White ceilings are often the best choice for a room. White overhead tends to disappear, so your attention focuses on the walls and furnishings.

A white ceiling also offsets intense wall color: boldly colored walls look crisp and sharp, and the ceiling feels higher. If the walls are pale and therefore space-expanding, a white ceiling opens the space even more.

In rooms that receive scant natural light, a white ceiling helps boost the perceived illumination by reflecting whatever light is available.

Like any other color element in the room, a white ceiling needs an echo, something to help integrate it into the scheme: Woodwork, carpet, draperies, and even bedding can serve the purpose. Otherwise the room will feel out of balance.

Which white is right? The basic ceiling white can look too stark and clinical, but paint companies offer a range of cool and warm whites, so select one with the warm or cool undertones you’d like to bring into your room.

In boldly colored rooms,

handsome architectural features

are enhanced with white.

Contrast Color

Applying a contrasting color to the ceiling can dramatically alter your perception of the space. It’s like a reflector bouncing light down into the room, and the quality of that light affects the room’s character.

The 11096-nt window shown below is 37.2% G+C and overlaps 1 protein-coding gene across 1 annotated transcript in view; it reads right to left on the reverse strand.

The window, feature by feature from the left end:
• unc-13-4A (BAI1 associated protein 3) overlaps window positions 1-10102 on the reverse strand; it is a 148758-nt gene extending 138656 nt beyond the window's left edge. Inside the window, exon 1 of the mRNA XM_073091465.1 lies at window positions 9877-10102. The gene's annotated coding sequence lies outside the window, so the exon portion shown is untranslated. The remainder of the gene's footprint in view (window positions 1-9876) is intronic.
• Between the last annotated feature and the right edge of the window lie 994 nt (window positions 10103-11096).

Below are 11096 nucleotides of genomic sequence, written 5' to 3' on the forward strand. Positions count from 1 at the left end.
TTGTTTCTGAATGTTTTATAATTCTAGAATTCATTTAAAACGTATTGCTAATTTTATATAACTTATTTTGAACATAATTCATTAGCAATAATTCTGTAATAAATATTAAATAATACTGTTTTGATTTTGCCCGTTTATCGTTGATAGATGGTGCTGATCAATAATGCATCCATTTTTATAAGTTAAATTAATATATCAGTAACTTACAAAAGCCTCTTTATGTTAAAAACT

Find a Neighborhood

Your request is directing you to a Web site that is owned and operated by a Better Homes and Gardens® Real Estate brokerage. The site will contain local listing information that meets your search criteria. Different terms of use and privacy policies will apply.

Your request is directing you to a Web site that is owned and operated by a Better Homes and Gardens® Real Estate brokerage. The site will contain local listing information that meets your search criteria. Different terms of use and privacy policies will apply.

Color Starts with the Ceiling

Is your ceiling in need of some attention? Color can help with that.

Courtesy of Better Homes and Gardens®

You might have grown up with this concept: a white ceiling is the right ceiling. A ceiling didn’t really represent a design element in a room. It was just, well, the ceiling. Hovering above, just hanging around, and feeling jealous every time the other walls received new coats of paint.

Look up and don’t overlook the potential that a ceiling can offer to a room. Certain colors and trims can make a room feel larger, smaller, formal or casual. Ceiling colors can offer contrast and character.